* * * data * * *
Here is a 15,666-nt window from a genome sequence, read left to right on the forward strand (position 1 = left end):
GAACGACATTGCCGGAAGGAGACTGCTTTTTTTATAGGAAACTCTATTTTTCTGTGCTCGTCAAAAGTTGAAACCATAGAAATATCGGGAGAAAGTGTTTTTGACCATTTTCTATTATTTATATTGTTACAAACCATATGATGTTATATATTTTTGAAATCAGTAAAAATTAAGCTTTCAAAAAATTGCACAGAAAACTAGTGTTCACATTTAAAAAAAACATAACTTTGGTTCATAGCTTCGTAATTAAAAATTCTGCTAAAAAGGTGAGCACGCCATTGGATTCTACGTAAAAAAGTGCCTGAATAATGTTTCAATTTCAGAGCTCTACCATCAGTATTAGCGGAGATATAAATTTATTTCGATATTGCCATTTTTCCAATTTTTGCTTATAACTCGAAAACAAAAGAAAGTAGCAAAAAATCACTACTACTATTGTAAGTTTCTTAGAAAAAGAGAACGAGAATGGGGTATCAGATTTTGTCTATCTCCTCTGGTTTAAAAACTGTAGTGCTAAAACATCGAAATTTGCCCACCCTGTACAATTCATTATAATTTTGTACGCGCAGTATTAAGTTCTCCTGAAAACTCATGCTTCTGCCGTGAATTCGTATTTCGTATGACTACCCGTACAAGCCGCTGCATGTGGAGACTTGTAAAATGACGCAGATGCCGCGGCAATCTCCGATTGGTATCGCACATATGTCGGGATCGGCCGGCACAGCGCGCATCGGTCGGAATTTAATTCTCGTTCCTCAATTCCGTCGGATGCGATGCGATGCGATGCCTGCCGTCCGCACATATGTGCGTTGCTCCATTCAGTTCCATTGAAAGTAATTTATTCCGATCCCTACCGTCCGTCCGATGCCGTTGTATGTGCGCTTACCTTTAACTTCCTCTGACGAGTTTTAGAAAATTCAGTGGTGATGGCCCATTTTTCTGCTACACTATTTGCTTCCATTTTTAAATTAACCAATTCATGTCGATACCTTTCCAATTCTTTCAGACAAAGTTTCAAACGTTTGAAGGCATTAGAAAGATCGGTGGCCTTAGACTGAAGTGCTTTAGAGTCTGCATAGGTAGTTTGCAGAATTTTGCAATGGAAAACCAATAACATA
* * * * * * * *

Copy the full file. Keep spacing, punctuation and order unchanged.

Here is a 15,666-nt window from a genome sequence, read left to right on the forward strand (position 1 = left end):
GAACGACATTGCCGGAAGGAGACTGCTTTTTTTATAGGAAACTCTATTTTTCTGTGCTCGTCAAAAGTTGAAACCATAGAAATATCGGGAGAAAGTGTTTTTGACCATTTTCTATTATTTATATTGTTACAAACCATATGATGTTATATATTTTTGAAATCAGTAAAAATTAAGCTTTCAAAAAATTGCACAGAAAACTAGTGTTCACATTTAAAAAAAACATAACTTTGGTTCATAGCTTCGTAATTAAAAATTCTGCTAAAAAGGTGAGCACGCCATTGGATTCTACGTAAAAAAGTGCCTGAATAATGTTTCAATTTCAGAGCTCTACCATCAGTATTAGCGGAGATATAAATTTATTTCGATATTGCCATTTTTCCAATTTTTGCTTATAACTCGAAAACAAAAGAAAGTAGCAAAAAATCACTACTACTATTGTAAGTTTCTTAGAAAAAGAGAACGAGAATGGGGTATCAGATTTTGTCTATCTCCTCTGGTTTAAAAACTGTAGTGCTAAAACATCGAAATTTGCCCACCCTGTACAATTCATTATAATTTTGTACGCGCAGTATTAAGTTCTCCTGAAAACTCATGCTTCTGCCGTGAATTCGTATTTCGTATGACTACCCGTACAAGCCGCTGCATGTGGAGACTTGTAAAATGACGCAGATGCCGCGGCAATCTCCGATTGGTATCGCACATATGTCGGGATCGGCCGGCACAGCGCGCATCGGTCGGAATTTAATTCTCGTTCCTCAATTCCGTCGGATGCGATGCGATGCGATGCCTGCCGTCCGCACATATGTGCGTTGCTCCATTCAGTTCCATTGAAAGTAATTTATTCCGATCCCTACCGTCCGTCCGATGCCGTTGTATGTGCGCTTACCTTTAACTTCCTCTGACGAGTTTTAGAAAATTCAGTGGTGATGGCCCATTTTTCTGCTACACTATTTGCTTCCATTTTTAAATTAACCAATTCATGTCGATACCTTTCCAATTCTTTCAGACAAAGTTTCAAACGTTTGAAGGCATTAGAAAGATCGGTGGCCTTAGACTGAAGTGCTTTAGAGTCTGCATAGGTAGTTTGCAGAATTTTGCAATGGAAAACCAATAACATA